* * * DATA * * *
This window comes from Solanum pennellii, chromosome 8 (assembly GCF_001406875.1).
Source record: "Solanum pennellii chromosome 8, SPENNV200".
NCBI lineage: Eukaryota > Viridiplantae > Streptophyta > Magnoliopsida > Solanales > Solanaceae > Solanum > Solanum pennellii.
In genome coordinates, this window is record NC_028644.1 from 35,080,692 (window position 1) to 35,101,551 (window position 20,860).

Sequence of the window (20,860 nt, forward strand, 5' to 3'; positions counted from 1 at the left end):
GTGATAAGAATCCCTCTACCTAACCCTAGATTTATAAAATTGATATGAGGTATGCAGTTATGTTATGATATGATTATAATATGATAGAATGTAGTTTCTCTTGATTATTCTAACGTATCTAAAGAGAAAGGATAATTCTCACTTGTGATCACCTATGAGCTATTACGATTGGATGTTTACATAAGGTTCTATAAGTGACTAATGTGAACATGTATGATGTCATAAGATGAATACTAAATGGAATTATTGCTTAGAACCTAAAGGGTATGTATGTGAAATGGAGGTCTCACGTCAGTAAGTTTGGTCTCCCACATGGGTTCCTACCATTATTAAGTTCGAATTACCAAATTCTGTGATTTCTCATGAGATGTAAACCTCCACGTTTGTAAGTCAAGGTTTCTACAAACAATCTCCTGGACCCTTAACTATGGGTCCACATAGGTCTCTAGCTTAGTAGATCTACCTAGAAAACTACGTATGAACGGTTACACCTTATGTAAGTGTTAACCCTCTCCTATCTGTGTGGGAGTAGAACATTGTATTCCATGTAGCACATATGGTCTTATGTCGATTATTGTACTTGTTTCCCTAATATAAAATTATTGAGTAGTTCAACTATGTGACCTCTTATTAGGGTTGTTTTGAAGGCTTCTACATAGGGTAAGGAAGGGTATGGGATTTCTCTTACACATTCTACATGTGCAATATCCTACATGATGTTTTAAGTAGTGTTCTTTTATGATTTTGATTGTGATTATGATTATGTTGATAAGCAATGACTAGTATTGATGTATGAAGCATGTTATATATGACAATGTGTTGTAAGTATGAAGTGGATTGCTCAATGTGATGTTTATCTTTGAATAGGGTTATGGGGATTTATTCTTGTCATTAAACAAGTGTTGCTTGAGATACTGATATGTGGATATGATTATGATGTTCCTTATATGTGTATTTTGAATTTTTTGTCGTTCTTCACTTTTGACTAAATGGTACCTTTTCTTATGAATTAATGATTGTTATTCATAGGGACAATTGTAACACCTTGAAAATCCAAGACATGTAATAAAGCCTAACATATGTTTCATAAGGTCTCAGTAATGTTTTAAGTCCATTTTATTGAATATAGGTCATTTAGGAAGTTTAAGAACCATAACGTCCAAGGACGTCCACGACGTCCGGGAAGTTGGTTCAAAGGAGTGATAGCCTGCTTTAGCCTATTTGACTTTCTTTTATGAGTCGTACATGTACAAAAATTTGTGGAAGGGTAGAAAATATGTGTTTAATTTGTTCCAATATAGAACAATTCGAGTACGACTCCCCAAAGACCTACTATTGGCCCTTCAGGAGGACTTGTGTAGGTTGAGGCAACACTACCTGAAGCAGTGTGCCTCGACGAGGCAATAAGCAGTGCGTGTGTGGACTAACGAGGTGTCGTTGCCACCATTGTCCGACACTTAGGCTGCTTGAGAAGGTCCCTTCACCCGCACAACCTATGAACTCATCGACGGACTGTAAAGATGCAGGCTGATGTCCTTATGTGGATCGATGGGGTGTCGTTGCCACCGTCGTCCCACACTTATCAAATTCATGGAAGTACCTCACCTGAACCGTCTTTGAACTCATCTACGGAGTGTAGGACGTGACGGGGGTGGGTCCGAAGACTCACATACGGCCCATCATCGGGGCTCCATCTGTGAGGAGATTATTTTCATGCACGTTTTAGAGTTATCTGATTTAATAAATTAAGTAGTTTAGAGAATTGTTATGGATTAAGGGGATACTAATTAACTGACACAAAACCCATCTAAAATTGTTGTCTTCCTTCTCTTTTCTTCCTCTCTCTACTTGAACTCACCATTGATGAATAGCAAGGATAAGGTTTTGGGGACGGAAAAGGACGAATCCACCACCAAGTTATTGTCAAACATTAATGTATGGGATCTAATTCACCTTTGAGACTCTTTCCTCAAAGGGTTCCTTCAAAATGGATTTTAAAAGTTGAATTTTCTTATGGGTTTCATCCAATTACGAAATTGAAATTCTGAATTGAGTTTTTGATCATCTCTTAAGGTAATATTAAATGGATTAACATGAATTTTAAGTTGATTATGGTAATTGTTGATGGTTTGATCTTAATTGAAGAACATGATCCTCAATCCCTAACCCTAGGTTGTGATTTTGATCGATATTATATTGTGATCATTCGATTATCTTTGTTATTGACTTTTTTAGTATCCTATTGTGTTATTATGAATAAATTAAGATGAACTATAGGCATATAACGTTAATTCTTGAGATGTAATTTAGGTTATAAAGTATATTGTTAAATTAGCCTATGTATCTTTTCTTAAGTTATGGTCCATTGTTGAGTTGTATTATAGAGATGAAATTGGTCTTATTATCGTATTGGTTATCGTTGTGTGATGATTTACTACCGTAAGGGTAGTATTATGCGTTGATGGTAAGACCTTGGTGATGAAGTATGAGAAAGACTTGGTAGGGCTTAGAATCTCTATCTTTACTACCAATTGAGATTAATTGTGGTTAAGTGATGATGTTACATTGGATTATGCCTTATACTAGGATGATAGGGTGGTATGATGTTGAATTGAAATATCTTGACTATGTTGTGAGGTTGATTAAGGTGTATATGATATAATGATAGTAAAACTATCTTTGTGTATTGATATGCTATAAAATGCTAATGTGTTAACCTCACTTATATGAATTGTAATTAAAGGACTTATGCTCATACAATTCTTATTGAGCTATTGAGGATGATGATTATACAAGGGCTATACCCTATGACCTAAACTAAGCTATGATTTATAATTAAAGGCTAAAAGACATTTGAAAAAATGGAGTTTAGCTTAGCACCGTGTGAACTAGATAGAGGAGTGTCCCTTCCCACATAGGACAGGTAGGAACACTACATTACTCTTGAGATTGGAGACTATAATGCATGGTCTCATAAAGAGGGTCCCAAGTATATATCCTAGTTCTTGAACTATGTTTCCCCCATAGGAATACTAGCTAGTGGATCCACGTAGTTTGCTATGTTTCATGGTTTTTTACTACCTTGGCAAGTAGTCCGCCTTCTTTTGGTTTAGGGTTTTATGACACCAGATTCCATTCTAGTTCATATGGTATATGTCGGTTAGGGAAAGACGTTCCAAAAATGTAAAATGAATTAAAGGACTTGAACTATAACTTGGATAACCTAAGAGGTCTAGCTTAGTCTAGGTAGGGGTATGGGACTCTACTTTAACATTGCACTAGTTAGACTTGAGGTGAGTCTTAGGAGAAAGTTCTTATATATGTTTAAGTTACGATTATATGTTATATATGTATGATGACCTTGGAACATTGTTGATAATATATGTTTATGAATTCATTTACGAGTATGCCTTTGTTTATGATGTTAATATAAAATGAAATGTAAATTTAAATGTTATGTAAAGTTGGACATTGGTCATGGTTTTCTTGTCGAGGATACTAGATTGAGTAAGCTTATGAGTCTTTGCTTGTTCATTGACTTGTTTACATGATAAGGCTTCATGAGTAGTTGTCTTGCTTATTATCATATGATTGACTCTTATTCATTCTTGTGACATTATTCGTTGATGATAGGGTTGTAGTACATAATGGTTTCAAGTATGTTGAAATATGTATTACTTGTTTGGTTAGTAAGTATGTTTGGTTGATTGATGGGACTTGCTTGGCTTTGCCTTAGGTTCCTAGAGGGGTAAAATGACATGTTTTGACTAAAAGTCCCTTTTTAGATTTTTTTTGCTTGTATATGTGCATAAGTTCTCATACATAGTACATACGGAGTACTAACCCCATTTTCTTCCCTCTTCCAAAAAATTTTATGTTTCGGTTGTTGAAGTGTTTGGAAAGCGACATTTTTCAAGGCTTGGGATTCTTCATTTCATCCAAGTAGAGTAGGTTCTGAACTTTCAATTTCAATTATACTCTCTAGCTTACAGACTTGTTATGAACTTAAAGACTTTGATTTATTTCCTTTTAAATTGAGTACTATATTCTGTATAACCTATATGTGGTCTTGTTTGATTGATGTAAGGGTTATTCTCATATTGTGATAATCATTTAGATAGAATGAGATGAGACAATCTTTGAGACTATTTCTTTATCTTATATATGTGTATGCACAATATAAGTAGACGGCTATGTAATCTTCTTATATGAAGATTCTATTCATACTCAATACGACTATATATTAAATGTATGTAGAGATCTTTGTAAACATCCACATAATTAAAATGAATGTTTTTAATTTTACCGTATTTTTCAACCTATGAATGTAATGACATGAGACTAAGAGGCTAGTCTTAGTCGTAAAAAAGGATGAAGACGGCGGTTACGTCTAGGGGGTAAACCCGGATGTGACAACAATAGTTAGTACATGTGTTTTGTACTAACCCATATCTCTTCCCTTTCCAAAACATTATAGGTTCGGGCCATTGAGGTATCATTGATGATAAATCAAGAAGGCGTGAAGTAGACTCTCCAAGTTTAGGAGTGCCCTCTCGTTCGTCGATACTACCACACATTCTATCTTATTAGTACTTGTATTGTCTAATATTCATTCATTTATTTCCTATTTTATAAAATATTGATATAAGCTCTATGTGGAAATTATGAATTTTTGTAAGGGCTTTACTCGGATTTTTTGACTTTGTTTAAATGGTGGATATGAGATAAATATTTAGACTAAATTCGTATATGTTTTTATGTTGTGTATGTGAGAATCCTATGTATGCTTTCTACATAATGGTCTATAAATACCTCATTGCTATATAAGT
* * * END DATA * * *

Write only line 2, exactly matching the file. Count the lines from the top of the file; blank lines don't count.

Source record: "Solanum pennellii chromosome 8, SPENNV200".